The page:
Running down the eastern outskirts of Kuala Lumpur is an impressive range of steep grey cliffs, 14km long and no more than 200 meters wide. These grey outcrops are made of quartz and the feature is said to be the largest pure quartz dyke in the world, formed millions of years ago by tectonic buckling of the earth’s crust. The most spectacular section runs for about 5km near the Zoo Negara and goes by the grand title of Klang Gates Quartz Ridge or Bukit Tabur in Malay.
Yesterday I took my sons for a hike in this area. Thanks to an excellent website called Nature Escapes http://www.nature-escapes-kuala-lumpur.com/Klang-Gates-Quartz-Ridge.html we had good directions for reaching the starting point of the trail. After a steep ascent up a hillside we walked through the wooded pathway on the spine of the ridge itself before climbing one of the sharp pinnacles along its length. We then retraced our steps back to the starting point – about 2 to 3 hours in total. The path is well marked and signs have been put up signs reminding hikers to take their rubbish home and avoid damaging the rocks and the flora and fauna. The signs seem to have worked because the trail is very clean. Well done Malaysia!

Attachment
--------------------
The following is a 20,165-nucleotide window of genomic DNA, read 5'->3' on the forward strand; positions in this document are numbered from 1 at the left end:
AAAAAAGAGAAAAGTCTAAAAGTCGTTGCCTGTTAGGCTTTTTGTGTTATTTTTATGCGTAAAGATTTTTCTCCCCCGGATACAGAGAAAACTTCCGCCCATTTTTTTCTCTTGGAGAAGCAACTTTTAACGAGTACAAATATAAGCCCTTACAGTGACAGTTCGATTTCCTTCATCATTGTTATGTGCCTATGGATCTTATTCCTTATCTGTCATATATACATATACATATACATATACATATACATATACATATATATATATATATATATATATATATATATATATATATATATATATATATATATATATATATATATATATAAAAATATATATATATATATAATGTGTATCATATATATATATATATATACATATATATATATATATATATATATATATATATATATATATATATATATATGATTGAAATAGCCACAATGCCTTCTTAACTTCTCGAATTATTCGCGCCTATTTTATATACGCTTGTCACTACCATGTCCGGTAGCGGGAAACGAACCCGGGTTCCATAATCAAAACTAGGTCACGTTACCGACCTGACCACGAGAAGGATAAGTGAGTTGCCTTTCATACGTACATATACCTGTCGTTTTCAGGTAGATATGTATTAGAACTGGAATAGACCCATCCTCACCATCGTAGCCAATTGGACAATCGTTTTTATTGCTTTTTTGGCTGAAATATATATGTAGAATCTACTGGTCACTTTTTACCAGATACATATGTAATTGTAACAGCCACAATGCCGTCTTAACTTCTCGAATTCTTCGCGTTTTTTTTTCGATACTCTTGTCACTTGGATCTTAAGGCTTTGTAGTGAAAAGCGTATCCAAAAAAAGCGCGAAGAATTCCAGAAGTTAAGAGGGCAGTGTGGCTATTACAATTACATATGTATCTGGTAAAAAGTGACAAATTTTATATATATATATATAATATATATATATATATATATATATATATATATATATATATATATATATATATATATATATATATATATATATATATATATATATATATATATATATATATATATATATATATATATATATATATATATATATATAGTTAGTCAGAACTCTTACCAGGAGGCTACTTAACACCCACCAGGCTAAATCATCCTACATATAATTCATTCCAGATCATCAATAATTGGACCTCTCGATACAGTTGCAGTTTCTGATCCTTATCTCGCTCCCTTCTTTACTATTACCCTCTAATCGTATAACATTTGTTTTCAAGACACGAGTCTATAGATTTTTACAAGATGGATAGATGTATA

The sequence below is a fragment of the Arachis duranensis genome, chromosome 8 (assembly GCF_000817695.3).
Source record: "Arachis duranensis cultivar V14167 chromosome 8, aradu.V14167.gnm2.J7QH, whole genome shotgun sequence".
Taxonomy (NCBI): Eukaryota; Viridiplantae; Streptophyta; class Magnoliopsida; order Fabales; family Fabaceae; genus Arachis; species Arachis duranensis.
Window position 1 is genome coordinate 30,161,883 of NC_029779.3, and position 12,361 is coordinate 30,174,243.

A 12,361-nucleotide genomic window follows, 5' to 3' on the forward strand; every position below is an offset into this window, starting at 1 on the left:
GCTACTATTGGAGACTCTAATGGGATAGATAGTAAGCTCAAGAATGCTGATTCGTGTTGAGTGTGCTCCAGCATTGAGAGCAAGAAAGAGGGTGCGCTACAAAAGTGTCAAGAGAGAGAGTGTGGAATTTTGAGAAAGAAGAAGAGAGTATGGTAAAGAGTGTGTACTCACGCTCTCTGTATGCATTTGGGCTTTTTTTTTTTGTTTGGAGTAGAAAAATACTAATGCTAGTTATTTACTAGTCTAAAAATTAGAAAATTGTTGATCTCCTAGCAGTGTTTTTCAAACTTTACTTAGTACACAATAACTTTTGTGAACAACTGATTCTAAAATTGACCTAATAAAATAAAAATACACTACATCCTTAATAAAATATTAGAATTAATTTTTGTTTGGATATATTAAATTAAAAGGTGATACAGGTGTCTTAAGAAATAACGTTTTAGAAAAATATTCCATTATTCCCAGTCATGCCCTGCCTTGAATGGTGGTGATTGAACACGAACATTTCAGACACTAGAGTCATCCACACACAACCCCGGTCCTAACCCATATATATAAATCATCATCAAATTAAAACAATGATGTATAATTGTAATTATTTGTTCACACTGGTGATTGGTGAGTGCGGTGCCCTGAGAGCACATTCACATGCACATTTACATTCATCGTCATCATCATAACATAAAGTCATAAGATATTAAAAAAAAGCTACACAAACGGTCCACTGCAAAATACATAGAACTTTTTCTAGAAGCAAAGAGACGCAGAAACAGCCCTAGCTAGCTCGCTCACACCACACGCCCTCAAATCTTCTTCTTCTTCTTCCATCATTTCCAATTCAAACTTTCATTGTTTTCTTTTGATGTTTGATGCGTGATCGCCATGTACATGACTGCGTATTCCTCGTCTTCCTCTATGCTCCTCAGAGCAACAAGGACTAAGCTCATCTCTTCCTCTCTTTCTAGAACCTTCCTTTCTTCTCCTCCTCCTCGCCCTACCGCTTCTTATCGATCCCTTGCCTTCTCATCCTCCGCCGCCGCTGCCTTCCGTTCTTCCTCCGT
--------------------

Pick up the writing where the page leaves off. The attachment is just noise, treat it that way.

There was no sign of the rare goat-antelope (the serow) which is said to inhabit this environment but does not appear to have been spotted here since 1985. The ridge is also home to many plant species, some of which are rare or unique to this area.
WWF Malaysia’s website says that this valuable geological site deserves to be declared a World Heritage Site and a national monument. Certainly it merits strong protection since it is under threat from urban development. Being so close to the city and offering fine views of KL’s skyline it is prime real estate and residential developments have crept right up to the base of the ridge in places.
In Malaysia, it is often the practice that when a site is being cleared for development, it is really cleared! None of this preserving old trees or designing the development to fit in with the natural contours of the site. Instead it is bulldoze every tree, scrape off every blade of grass (and the topsoil with it), flatten any small hills and fill in valleys to leave a nice level site for building on. (See the orange/brown scar in the photo above as an example.) Hopefully such practices would not be allowed to wreck such a pristine environment as the Klang Gated Quartz Ridge.